|dc.description.abstract||Deep learning literature has witnessed an abundance of proposals for novel models of uncertainty in recent years. However, there has been comparatively little emphasis on the need for separate estimates for aleatoric and epistemic uncertainty, which are uniquely different types of uncertainties that arise from different sources and, as such, have different implications for real-life decision-making, especially in safety-critical contexts such as medical diagnosis.
In this thesis, we contribute to the literature a systematic and comparative evaluation of different metrics for quantifying aleatoric and epistemic uncertainty. In particular, we consider estimates for uncertainty that arise from traditional measures of variability in categorical distributions, decompositions of total uncertainty that are based upon classical statistical principles, and out-of-distribution detection metrics. We pair evaluation of all of these metrics with a variety of different models and inference methods that are rooted in both traditional and Bayesian deep learning.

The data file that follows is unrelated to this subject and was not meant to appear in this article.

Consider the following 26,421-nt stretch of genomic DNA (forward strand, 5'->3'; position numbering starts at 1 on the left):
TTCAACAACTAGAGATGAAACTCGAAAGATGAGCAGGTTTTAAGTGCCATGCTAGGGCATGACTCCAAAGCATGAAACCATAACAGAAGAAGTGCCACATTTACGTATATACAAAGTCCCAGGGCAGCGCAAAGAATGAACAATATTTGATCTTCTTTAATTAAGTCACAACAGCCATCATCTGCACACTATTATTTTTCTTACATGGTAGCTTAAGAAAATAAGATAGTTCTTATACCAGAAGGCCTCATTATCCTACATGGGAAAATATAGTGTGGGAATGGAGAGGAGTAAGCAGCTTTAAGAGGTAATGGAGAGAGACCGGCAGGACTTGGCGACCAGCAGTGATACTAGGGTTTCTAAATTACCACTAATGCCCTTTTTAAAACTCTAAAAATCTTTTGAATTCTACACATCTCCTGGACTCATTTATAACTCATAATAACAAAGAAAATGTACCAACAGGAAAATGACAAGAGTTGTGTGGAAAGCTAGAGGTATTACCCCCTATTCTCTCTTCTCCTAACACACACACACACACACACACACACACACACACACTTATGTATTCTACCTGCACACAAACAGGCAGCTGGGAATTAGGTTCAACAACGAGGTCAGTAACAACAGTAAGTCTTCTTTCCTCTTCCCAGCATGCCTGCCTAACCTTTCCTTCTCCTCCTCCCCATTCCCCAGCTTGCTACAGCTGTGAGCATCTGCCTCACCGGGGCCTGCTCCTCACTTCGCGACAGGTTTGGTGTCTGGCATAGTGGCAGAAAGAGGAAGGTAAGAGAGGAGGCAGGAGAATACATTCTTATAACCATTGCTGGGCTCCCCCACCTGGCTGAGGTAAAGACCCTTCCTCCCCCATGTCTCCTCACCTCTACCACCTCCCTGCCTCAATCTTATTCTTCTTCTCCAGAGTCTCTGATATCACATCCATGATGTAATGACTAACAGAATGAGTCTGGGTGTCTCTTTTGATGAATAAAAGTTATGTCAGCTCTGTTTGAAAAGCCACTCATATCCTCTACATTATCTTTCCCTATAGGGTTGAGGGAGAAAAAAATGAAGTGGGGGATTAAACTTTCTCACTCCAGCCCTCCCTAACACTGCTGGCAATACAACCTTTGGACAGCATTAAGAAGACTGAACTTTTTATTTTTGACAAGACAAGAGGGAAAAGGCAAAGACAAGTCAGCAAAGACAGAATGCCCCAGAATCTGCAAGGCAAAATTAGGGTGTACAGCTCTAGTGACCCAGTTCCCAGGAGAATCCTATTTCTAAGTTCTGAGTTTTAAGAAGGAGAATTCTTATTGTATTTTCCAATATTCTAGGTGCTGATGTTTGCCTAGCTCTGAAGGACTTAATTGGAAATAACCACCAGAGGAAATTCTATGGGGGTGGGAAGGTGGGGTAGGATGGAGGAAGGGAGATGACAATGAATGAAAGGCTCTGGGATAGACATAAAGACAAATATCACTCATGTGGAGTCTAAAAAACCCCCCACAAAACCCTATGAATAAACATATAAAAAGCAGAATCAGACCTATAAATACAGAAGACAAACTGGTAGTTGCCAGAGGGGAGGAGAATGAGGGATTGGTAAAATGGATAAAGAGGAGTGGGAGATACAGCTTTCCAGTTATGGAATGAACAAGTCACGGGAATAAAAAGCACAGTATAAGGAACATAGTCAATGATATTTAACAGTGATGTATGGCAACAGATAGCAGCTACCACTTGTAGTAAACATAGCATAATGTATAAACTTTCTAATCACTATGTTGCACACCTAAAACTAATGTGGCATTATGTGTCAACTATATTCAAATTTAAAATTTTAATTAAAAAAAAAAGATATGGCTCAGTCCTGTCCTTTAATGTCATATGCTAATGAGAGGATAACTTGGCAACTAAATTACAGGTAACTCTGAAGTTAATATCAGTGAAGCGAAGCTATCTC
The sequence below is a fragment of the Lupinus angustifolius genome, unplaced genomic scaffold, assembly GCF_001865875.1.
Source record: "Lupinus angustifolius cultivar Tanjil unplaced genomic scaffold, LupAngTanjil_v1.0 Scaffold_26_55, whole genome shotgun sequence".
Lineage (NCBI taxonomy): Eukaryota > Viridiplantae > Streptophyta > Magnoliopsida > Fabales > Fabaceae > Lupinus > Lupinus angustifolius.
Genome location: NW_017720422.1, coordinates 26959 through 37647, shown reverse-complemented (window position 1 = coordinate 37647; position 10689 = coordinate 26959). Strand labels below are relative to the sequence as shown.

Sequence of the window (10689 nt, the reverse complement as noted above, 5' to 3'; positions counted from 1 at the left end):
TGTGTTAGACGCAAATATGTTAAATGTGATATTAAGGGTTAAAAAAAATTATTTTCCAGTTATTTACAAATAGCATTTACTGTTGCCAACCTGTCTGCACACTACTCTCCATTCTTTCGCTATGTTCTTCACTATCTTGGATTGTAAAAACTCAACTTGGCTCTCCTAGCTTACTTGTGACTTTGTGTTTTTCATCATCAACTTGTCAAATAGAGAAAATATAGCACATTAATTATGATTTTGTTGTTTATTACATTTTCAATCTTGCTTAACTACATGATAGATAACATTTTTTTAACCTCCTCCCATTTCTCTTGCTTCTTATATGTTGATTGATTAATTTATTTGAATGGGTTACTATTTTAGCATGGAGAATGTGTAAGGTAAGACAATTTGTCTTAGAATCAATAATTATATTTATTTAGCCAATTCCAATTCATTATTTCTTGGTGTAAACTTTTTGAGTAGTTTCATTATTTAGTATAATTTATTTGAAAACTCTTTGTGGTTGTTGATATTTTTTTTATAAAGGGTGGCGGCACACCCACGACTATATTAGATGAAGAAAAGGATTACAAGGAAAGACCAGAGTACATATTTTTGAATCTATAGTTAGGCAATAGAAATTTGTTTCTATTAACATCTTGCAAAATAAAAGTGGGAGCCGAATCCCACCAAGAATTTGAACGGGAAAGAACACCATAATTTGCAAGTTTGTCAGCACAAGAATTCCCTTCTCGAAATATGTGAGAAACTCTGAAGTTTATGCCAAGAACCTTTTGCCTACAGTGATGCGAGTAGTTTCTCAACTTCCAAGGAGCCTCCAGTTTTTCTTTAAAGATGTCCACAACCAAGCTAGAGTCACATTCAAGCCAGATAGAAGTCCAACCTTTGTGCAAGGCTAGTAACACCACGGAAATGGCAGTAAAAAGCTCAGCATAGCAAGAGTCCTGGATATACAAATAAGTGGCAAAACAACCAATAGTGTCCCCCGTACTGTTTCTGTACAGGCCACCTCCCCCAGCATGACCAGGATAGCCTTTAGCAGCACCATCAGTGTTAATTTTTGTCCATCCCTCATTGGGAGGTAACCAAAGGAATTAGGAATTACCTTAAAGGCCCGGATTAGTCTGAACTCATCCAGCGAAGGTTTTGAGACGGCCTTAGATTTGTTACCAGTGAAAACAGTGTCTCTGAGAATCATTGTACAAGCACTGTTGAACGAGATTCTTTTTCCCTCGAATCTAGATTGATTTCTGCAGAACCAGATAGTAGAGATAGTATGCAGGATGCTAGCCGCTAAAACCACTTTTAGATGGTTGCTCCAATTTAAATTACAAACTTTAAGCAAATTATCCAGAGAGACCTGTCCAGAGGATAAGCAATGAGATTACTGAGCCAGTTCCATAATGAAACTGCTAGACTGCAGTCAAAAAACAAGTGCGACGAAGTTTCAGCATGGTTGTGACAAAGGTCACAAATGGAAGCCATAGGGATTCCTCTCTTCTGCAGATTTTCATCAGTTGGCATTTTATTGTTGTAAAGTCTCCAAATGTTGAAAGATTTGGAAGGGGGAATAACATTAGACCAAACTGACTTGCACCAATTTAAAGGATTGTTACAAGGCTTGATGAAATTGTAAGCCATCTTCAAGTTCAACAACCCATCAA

We extend two separate decompositions of aleatoric and epistemic uncertainty to deep ensembles and statistical measures of variability in novel ways, and we evaluate both approaches as providing accurate estimates. Finally, we evaluate Monte Carlo dropout as an inference method applied to both homoscedastic and heteroscedastic regression models, and we find that it does not produce accurate aleatoric and epistemic uncertainty estimates as is suggested in the literature.||